In an example, a (e.g., single) dimension may be designated as a primary dimension. An NR-PDCCH may be sent on a primary dimension and may assign resources on (e.g., all) other (e.g., secondary) dimensions. Selection of a primary dimension may, for example, depend on a dimension that may cover the WTRUs most reliable dimensions and/or dimensions that may be available at a specific time.

In an example in beam-based transmission, a primary beam pair may be based on a wide beam at a TRP that may cover a set of narrow beams and a corresponding receive beam at WTRUs. One or more secondary beam(s) may be a set of narrow beams.

FIG. 9 is an example of cross beam scheduling. A DCI in an NR-PDCCH may include an index of a (e.g., specific) dimension that a WTRU may (e.g., should) use for a time duration of a resource. In an example, NR-PDCCH may occupy the first two symbols of a slot. A WTRU may (e.g., for the first two symbols) switch its beam to a primary beam (e.g., NR-PDCCH beam) and may (e.g., upon reading an NR-DCI) switch its beam to an indicated or desired receive/transmit beam for other (e.g., the last five) symbols of a slot.

FIG. 10 is an example of a frame structure with cross beam scheduling.

In an example, a gNB and WTRUs (e.g., UEs) may (e.g., in slot 1) switch to primary beam pair links (BPLs), e.g., BPL1.

A gNB and WTRUs may (e.g., for the first N OFDM symbols) stay in an antenna configuration and decode a primary PDCCH, where N may be configurable.

A PDCCH DCI may inform WTRU1 and WTRU2 about resources that may be used in a time domain and a frequency domain.

A PDCCH DCI may inform WTRU1 and WTRU2 about a BPL that they may (e.g., must) use in resources (e.g., BPL2 and BPL4).

WTRUs may switch to resources and antenna configurations (e.g., there may be a gap period between PDCCH and PDSCH to allow for the switch).

WTRUs may decode their PDSCHs for a remainder of a slot.

A gNB and WTRUs may (e.g., in slot 2) switch back to primary beam pair links (e.g., BPL1).

A gNB and WTRUs may (e.g., for the first N OFDM symbols) stay in an antenna configuration and decode a primary PDCCH, where N may be configurable and may be different from resources used in slot 1.

A PDCCH DCI may inform WTRU1 and WTRU2 about resources that may be used in a time domain and a frequency domain and an antenna configuration. Resources may span a (e.g., an entire) frequency domain. WTRUs may switch to a downlink MU-MIMO mode.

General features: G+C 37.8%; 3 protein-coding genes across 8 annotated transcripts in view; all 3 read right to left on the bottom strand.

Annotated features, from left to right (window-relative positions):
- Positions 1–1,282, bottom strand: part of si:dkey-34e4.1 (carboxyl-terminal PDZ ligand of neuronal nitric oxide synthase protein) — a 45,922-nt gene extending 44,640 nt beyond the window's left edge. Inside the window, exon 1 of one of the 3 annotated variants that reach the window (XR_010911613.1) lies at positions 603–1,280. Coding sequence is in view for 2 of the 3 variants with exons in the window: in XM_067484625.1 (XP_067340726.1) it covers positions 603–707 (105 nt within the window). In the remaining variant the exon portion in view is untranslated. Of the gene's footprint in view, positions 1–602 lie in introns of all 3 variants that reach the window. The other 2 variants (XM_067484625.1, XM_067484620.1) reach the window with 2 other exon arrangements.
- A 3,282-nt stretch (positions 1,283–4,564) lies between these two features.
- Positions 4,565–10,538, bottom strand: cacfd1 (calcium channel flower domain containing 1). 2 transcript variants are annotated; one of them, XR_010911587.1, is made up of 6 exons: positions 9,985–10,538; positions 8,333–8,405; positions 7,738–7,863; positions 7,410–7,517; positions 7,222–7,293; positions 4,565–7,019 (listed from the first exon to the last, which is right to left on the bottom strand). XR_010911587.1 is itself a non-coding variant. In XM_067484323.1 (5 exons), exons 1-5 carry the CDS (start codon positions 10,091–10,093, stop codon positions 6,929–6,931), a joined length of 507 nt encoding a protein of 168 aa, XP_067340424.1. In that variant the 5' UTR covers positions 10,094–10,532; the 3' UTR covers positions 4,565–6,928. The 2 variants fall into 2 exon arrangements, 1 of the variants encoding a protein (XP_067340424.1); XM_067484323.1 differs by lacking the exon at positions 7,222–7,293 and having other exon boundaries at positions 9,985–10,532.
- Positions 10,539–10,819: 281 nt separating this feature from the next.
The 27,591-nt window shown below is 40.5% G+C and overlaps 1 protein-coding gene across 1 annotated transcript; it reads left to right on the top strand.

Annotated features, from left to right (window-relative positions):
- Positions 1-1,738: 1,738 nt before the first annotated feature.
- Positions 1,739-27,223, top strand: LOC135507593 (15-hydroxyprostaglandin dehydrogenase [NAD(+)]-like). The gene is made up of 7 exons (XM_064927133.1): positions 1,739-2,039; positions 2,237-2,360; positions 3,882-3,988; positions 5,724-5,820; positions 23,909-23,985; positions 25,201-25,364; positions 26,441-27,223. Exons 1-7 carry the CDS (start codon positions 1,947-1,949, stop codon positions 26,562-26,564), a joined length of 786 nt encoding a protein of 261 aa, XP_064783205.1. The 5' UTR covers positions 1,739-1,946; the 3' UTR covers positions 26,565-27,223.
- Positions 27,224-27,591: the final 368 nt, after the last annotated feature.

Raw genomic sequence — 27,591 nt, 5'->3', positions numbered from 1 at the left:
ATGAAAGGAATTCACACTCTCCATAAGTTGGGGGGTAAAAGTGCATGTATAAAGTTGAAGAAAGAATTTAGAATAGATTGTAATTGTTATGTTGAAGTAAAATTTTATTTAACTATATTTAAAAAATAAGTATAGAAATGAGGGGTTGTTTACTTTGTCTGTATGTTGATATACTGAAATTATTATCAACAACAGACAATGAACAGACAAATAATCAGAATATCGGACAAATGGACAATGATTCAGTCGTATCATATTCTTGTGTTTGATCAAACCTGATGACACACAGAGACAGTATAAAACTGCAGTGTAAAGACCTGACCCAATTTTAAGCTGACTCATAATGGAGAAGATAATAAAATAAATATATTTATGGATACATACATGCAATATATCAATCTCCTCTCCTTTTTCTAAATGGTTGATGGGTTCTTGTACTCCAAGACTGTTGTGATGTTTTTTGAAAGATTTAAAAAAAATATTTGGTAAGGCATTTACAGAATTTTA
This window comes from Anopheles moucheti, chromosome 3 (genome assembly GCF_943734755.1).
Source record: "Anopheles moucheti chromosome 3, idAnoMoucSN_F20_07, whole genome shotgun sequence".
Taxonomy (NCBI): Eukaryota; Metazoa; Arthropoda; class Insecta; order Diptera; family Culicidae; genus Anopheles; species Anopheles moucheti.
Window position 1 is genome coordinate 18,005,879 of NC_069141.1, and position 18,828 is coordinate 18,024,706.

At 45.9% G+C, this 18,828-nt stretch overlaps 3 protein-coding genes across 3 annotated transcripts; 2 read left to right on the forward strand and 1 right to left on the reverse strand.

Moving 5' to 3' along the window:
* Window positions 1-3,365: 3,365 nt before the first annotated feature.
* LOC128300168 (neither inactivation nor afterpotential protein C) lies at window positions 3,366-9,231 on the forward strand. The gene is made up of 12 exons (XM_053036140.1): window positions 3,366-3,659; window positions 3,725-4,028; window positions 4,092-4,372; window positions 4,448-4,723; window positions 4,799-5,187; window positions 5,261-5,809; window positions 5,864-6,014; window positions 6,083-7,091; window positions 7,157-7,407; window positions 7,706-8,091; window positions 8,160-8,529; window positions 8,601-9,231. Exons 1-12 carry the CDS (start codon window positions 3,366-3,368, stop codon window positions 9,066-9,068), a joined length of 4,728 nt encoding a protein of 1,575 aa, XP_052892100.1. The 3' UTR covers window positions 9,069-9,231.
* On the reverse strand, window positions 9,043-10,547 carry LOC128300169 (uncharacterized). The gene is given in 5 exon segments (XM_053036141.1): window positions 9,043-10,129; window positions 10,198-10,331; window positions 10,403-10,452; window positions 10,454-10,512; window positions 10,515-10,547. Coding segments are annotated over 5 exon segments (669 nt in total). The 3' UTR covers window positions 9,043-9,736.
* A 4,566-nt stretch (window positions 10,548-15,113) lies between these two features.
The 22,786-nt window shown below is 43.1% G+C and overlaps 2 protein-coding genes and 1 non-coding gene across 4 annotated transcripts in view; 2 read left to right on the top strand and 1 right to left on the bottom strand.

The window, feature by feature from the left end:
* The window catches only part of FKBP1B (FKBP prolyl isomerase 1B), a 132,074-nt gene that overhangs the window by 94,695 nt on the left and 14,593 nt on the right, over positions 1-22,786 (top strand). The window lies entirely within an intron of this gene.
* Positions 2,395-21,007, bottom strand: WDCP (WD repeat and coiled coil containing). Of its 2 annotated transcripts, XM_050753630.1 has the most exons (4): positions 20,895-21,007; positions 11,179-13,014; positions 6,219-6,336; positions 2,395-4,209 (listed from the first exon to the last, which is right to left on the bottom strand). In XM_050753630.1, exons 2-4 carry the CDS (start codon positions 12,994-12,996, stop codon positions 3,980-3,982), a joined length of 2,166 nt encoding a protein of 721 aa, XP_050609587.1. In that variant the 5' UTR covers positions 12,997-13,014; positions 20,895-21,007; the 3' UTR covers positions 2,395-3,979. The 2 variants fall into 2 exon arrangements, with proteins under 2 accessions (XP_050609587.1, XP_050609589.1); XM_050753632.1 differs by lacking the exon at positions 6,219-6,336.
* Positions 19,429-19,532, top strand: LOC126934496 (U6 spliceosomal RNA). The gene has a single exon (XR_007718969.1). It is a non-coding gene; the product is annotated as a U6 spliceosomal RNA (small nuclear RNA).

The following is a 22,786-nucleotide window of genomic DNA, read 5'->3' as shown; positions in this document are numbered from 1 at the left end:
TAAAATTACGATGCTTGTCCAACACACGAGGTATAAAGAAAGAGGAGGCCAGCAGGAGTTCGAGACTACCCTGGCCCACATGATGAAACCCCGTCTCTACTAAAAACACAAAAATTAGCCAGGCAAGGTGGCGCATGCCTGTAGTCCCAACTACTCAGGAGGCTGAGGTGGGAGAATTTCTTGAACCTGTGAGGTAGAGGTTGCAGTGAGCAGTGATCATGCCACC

WTRUs may switch resources and antenna configurations (e.g., there may be a gap period between PDCCH and PDSCH to allow for the switch).

WTRUs may decode their PDSCHs for the rest of a slot.

A PDCCH (e.g., for primary beams) may (e.g., always) be present. Secondary beams may not contain a PDCCH in connected mode. A secondary beam PDCCH may be sent at different periodicity for beam management.

Primary beams may be sent from the same or different TRPs, panels, etc.

In an example, a (e.g., the same) NR-PDCCH may be sent on one or more (e.g., all) dimensions (e.g., for redundancy).

Cross dimensional scheduling may be enabled, for example, by defining an indicator for a (e.g., each) dimension, e.g., to enable a WTRU to identify a dimension. A dimension may be global (e.g., unique over all WTRUs) or may be WTRU specific. This may enable a primary cell to indicate a dimension for specific control information.

A flag may be provided, for example, to inform a WTRU whether control information may be derived from a primary dimension or may be derived independently.

DCI information may be structured, for example, to enable an independent DCI for a (e.g., each) dimension (e.g., [DCIx, dimension]).

DCI information may be structured, for example, to enable a dependent DCI for a subset of dimensions (e.g., [DCIx, dimension1,, . . . , dimension n]).

This framework (e.g., architecture, configuration, and/or procedures) may permit cross-beam scheduling, cross-panel scheduling and cross TRP scheduling.

A search space may provide multi-beam, multi-TRP transmission. Multi-TRP as used herein may include multi-beam (panel).

In a multi-TRP transmission system, as shown for example in FIG. 12, a (e.g., each) TRP may transmit a (e.g., different) NR-PDSCH transmission. However, the scheduling of (e.g., different) NR-PDSCH may be done by a single PDCCH (e.g., through cross-TRP scheduling). A gNB may schedule a downlink transmission by at least one of the TRPs by transmitting the NR-PDCCH from a (e.g., the main) TRP.